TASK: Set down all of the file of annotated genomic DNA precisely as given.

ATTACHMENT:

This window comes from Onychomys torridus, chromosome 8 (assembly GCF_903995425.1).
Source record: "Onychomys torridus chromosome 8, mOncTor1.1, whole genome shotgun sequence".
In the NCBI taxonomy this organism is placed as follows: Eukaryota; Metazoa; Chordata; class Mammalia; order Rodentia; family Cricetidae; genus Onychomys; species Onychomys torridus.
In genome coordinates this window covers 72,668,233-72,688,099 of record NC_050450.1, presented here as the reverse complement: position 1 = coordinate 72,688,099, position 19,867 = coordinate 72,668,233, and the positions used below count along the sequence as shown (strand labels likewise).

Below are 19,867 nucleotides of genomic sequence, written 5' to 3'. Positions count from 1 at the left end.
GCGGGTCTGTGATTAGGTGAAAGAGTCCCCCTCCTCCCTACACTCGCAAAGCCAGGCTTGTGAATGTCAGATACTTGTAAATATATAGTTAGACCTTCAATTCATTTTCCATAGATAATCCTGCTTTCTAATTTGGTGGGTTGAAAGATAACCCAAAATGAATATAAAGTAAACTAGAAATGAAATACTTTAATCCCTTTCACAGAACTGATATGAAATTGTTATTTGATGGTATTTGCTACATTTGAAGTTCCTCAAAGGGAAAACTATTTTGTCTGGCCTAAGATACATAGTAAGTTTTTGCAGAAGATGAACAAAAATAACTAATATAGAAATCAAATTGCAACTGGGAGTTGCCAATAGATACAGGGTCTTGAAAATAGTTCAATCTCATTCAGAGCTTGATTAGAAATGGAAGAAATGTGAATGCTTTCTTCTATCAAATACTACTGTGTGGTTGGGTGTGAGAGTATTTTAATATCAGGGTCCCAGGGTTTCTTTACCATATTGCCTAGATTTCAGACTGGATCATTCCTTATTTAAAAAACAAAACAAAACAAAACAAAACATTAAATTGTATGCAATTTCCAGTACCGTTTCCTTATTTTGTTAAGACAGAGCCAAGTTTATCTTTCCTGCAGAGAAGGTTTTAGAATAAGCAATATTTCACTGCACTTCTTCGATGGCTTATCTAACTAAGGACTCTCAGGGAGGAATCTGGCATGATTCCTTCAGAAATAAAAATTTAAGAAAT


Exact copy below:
This window comes from Onychomys torridus, chromosome 8 (assembly GCF_903995425.1).
Source record: "Onychomys torridus chromosome 8, mOncTor1.1, whole genome shotgun sequence".
In the NCBI taxonomy this organism is placed as follows: Eukaryota; Metazoa; Chordata; class Mammalia; order Rodentia; family Cricetidae; genus Onychomys; species Onychomys torridus.
In genome coordinates this window covers 72,668,233-72,688,099 of record NC_050450.1, presented here as the reverse complement: position 1 = coordinate 72,688,099, position 19,867 = coordinate 72,668,233, and the positions used below count along the sequence as shown (strand labels likewise).

Below are 19,867 nucleotides of genomic sequence, written 5' to 3'. Positions count from 1 at the left end.
GCGGGTCTGTGATTAGGTGAAAGAGTCCCCCTCCTCCCTACACTCGCAAAGCCAGGCTTGTGAATGTCAGATACTTGTAAATATATAGTTAGACCTTCAATTCATTTTCCATAGATAATCCTGCTTTCTAATTTGGTGGGTTGAAAGATAACCCAAAATGAATATAAAGTAAACTAGAAATGAAATACTTTAATCCCTTTCACAGAACTGATATGAAATTGTTATTTGATGGTATTTGCTACATTTGAAGTTCCTCAAAGGGAAAACTATTTTGTCTGGCCTAAGATACATAGTAAGTTTTTGCAGAAGATGAACAAAAATAACTAATATAGAAATCAAATTGCAACTGGGAGTTGCCAATAGATACAGGGTCTTGAAAATAGTTCAATCTCATTCAGAGCTTGATTAGAAATGGAAGAAATGTGAATGCTTTCTTCTATCAAATACTACTGTGTGGTTGGGTGTGAGAGTATTTTAATATCAGGGTCCCAGGGTTTCTTTACCATATTGCCTAGATTTCAGACTGGATCATTCCTTATTTAAAAAACAAAACAAAACAAAACAAAACATTAAATTGTATGCAATTTCCAGTACCGTTTCCTTATTTTGTTAAGACAGAGCCAAGTTTATCTTTCCTGCAGAGAAGGTTTTAGAATAAGCAATATTTCACTGCACTTCTTCGATGGCTTATCTAACTAAGGACTCTCAGGGAGGAATCTGGCATGATTCCTTCAGAAATAAAAATTTAAGAAAT